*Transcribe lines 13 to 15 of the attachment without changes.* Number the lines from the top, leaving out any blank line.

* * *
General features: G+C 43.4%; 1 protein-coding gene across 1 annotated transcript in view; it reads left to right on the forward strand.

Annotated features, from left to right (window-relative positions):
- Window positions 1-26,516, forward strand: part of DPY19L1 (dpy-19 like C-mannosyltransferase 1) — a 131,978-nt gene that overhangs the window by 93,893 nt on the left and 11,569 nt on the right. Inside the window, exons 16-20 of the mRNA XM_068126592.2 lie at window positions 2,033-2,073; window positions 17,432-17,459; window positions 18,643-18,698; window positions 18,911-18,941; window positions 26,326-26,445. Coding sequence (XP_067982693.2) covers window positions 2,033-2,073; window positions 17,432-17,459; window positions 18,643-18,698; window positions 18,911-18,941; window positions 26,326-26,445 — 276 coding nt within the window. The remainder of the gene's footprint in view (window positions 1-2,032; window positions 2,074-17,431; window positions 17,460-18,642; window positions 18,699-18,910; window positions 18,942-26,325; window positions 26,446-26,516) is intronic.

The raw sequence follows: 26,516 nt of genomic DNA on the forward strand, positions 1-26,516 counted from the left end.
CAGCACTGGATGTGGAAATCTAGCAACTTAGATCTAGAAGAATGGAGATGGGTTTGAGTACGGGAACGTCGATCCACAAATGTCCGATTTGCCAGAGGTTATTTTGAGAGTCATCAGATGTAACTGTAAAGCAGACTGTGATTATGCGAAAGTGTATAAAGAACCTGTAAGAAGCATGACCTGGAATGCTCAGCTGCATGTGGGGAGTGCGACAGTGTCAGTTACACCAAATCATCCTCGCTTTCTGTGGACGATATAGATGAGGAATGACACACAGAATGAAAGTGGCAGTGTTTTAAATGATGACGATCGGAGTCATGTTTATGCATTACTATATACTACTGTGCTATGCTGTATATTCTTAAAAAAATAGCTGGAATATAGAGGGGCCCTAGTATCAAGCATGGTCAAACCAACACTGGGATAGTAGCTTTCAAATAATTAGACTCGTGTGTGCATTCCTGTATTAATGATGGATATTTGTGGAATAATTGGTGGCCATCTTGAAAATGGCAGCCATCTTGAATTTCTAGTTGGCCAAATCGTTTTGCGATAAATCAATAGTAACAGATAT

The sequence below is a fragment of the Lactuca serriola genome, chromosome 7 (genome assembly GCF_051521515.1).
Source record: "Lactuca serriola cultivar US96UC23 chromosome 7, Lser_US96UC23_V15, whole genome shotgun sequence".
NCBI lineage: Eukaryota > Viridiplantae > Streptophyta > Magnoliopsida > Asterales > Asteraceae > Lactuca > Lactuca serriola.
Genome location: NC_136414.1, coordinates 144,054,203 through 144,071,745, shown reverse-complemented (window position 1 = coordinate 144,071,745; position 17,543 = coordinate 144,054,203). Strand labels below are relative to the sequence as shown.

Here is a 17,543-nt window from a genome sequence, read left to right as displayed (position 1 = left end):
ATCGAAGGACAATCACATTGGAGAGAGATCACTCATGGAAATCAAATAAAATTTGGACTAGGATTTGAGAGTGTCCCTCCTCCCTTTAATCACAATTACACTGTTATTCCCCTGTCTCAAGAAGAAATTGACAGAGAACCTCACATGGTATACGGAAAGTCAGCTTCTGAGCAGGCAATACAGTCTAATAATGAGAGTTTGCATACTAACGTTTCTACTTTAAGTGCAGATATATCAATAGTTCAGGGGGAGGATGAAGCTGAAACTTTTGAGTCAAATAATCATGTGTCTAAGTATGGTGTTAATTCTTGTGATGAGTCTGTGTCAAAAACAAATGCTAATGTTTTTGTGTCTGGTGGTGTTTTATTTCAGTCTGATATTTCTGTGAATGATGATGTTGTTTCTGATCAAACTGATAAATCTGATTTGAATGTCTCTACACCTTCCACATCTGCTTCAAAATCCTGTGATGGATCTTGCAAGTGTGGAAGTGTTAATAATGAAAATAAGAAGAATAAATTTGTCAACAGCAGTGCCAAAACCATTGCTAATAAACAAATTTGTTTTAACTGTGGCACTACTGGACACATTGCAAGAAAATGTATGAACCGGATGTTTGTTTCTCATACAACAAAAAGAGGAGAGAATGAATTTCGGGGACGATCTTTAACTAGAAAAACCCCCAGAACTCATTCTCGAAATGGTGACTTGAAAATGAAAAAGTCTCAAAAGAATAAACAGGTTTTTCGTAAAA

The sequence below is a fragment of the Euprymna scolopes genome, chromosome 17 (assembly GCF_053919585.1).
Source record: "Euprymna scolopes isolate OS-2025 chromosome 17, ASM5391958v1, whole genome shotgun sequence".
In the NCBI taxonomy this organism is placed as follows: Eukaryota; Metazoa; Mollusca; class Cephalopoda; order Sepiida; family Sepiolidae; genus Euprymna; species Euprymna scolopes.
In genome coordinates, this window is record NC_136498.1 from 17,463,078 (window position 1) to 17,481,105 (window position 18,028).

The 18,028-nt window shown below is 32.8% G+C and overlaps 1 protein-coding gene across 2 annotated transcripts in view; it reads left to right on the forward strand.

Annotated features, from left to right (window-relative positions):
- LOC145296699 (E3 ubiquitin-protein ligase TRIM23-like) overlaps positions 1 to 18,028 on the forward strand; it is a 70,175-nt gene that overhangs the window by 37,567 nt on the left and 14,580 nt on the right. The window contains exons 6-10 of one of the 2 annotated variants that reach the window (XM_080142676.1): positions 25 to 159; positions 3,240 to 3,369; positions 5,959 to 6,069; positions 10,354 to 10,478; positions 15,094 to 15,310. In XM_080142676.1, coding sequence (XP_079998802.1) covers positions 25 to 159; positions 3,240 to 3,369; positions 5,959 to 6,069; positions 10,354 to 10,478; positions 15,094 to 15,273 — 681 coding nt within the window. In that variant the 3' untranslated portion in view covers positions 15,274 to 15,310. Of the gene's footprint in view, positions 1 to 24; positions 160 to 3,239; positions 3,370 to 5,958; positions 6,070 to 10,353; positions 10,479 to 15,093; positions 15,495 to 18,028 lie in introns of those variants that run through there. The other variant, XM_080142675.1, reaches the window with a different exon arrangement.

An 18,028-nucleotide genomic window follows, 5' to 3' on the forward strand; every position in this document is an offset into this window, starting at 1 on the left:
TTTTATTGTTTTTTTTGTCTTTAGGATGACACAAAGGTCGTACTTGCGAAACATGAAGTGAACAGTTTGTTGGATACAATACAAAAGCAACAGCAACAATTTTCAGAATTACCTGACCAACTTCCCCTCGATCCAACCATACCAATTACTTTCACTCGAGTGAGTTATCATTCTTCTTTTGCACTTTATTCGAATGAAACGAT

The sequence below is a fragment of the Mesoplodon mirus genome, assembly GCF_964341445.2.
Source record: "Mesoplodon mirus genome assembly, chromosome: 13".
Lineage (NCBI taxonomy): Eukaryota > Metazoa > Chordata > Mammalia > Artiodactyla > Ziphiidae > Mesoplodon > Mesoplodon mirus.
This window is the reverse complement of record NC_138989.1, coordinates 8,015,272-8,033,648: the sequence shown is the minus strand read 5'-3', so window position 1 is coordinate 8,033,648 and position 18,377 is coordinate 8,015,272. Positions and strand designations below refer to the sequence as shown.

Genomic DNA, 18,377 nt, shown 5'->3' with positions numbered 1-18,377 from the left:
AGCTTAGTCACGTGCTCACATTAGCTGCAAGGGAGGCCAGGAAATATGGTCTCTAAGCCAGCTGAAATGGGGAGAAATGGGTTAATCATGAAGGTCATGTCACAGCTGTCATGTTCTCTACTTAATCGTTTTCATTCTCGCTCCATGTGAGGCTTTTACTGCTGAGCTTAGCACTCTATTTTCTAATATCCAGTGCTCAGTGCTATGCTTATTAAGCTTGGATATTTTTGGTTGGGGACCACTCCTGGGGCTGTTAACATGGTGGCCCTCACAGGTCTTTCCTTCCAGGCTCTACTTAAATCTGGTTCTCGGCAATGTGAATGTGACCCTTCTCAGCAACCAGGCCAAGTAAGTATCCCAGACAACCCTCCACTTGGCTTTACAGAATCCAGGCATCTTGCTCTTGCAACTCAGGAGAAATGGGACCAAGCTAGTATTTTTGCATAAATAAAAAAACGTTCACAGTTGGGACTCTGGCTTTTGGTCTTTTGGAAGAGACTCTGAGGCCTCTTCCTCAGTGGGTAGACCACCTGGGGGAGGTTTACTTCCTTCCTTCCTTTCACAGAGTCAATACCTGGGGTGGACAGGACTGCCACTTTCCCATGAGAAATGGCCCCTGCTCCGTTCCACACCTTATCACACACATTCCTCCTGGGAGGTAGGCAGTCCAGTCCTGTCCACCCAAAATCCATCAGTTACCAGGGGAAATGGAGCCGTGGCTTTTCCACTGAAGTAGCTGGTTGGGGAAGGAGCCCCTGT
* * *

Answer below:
Source record: "Euprymna scolopes isolate OS-2025 chromosome 17, ASM5391958v1, whole genome shotgun sequence".
In the NCBI taxonomy this organism is placed as follows: Eukaryota; Metazoa; Mollusca; class Cephalopoda; order Sepiida; family Sepiolidae; genus Euprymna; species Euprymna scolopes.
In genome coordinates, this window is record NC_136498.1 from 17,463,078 (window position 1) to 17,481,105 (window position 18,028).